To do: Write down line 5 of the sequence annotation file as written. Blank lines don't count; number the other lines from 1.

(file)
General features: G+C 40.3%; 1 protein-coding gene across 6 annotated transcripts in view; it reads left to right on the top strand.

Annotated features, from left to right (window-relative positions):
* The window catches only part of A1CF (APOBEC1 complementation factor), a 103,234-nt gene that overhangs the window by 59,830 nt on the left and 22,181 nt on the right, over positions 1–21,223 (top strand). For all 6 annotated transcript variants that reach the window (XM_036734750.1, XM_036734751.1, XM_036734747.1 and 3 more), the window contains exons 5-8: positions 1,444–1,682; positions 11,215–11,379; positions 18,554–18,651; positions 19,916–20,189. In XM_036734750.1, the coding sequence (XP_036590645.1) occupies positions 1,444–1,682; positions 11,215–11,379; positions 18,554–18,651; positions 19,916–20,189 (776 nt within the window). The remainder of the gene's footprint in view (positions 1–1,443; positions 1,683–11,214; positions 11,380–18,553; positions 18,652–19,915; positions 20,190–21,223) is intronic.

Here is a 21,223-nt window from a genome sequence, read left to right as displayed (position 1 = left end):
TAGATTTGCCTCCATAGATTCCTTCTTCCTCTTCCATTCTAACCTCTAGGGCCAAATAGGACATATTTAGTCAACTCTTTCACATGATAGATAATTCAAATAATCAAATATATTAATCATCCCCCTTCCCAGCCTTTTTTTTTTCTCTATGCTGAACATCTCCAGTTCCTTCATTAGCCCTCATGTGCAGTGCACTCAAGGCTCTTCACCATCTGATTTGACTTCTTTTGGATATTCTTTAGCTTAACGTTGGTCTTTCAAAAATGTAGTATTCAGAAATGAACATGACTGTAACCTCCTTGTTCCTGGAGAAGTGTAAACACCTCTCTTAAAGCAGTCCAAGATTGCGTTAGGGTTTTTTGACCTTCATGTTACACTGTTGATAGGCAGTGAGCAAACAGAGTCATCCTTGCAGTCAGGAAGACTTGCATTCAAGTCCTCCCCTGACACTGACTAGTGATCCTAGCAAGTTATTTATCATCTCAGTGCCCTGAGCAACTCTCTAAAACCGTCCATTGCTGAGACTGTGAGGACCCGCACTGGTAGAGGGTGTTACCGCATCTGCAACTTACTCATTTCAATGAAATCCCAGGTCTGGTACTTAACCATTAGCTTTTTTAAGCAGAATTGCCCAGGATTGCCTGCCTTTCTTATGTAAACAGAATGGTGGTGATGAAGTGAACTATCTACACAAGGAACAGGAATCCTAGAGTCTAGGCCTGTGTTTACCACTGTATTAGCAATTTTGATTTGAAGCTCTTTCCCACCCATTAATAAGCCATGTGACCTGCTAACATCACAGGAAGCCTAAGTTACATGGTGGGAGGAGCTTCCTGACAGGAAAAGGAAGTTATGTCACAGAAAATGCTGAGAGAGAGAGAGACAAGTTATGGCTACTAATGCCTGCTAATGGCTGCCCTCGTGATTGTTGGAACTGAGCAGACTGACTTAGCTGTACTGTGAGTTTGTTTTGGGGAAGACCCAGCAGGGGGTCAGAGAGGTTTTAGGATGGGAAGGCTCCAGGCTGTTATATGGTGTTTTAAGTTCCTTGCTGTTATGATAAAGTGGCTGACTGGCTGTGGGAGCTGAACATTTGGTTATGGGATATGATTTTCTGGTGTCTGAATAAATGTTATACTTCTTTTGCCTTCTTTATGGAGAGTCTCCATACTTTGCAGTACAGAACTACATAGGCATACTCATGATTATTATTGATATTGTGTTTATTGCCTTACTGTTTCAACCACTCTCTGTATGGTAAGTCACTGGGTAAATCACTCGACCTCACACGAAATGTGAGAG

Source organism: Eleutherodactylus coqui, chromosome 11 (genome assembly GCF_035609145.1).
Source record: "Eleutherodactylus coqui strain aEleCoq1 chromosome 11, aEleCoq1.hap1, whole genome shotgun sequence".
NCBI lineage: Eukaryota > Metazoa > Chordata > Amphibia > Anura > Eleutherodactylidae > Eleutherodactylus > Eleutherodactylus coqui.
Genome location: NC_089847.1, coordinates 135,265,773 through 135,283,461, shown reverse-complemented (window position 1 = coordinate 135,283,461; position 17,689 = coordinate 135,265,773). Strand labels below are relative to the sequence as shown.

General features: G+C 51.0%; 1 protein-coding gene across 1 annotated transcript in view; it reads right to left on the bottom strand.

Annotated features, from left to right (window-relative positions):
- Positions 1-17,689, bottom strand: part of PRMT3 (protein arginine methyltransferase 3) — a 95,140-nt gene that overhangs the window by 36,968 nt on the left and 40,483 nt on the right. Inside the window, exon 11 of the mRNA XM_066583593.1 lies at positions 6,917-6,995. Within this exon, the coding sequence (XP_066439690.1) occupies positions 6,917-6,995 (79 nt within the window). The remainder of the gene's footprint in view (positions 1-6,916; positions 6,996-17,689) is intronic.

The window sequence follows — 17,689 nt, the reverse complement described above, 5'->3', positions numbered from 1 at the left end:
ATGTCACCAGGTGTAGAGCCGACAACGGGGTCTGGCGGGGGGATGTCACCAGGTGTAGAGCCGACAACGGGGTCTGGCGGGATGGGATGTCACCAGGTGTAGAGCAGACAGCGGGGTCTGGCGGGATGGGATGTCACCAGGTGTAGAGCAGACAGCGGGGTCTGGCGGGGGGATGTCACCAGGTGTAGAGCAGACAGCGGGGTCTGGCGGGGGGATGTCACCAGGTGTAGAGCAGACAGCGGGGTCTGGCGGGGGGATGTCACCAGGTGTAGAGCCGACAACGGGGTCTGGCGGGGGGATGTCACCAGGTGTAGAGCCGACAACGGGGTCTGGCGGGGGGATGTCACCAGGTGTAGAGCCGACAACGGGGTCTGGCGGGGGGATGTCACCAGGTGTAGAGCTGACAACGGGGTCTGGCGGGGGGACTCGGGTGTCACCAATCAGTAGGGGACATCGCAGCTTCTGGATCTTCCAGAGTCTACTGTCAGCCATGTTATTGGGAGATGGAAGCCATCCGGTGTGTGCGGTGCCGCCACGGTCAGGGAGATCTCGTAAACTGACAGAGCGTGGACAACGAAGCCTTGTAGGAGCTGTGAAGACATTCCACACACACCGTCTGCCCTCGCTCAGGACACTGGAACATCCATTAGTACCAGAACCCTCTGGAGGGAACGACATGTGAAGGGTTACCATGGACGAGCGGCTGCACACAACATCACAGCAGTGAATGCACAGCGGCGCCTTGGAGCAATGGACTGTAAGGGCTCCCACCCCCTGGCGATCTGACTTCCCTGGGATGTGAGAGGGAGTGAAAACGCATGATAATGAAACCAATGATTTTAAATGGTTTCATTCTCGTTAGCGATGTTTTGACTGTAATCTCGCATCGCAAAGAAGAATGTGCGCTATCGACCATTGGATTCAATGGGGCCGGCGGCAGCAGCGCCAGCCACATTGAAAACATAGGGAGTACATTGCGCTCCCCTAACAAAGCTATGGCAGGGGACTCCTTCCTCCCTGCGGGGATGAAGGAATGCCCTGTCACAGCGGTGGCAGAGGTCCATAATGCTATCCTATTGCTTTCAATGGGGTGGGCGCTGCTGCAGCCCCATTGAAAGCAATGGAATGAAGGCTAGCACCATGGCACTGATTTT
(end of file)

TAGATTTGCCTCCATAGATTCCTTCTTCCTCTTCCATTCTAACCTCTAGGGCCAAATAGGACATATTTAGTCAACTCTTTCACATGATAGATAATTCAAATAATCAAATATATTAATCATCCCCCTTCCCAGCCTTTTTTTTTTCTCTATGCTGAACATCTCCAGTTCCTTCATTAGCCCTCATGTGCAGTGCACTCAAGGCTCTTCACCATCTGATTTGACTTCTTTTGGATATTCTTTAGCTTAACGTTGGTCTTTCAAAAATGTAGTATTCAGAAATGAACATGACTGTAACCTCCTTGTTCCTGGAGAAGTGTAAACACCTCTCTTAAAGCAGTCCAAGATTGCGTTAGGGTTTTTTGACCTTCATGTTACACTGTTGATAGGCAGTGAGCAAACAGAGTCATCCTTGCAGTCAGGAAGACTTGCATTCAAGTCCTCCCCTGACACTGACTAGTGATCCTAGCAAGTTATTTATCATCTCAGTGCCCTGAGCAACTCTCTAAAACCGTCCATTGCTGAGACTGTGAGGACCCGCACTGGTAGAGGGTGTTACCGCATCTGCAACTTACTCATTTCAATGAAATCCCAGGTCTGGTACTTAACCATTAGCTTTTTTAAGCAGAATTGCCCAGGATTGCCTGCCTTTCTTATGTAAACAGAATGGTGGTGATGAAGTGAACTATCTACACAAGGAACAGGAATCCTAGAGTCTAGGCCTGTGTTTACCACTGTATTAGCAATTTTGATTTGAAGCTCTTTCCCACCCATTAATAAGCCATGTGACCTGCTAACATCACAGGAAGCCTAAGTTACATGGTGGGAGGAGCTTCCTGACAGGAAAAGGAAGTTATGTCACAGAAAATGCTGAGAGAGAGAGAGACAAGTTATGGCTACTAATGCCTGCTAATGGCTGCCCTCGTGATTGTTGGAACTGAGCAGACTGACTTAGCTGTACTGTGAGTTTGTTTTGGGGAAGACCCAGCAGGGGGTCAGAGAGGTTTTAGGATGGGAAGGCTCCAGGCTGTTATATGGTGTTTTAAGTTCCTTGCTGTTATGATAAAGTGGCTGACTGGCTGTGGGAGCTGAACATTTGGTTATGGGATATGATTTTCTGGTGTCTGAATAAATGTTATACTTCTTTTGCCTTCTTTATGGAGAGTCTCCATACTTTGCAGTACAGAACTACATAGGCATACTCATGATTATTATTGATATTGTGTTTATTGCCTTACTGTTTCAACCACTCTCTGTATGGTAAGTCACTGGGTAAATCACTCGACCTCACACGAAATGTGAGAG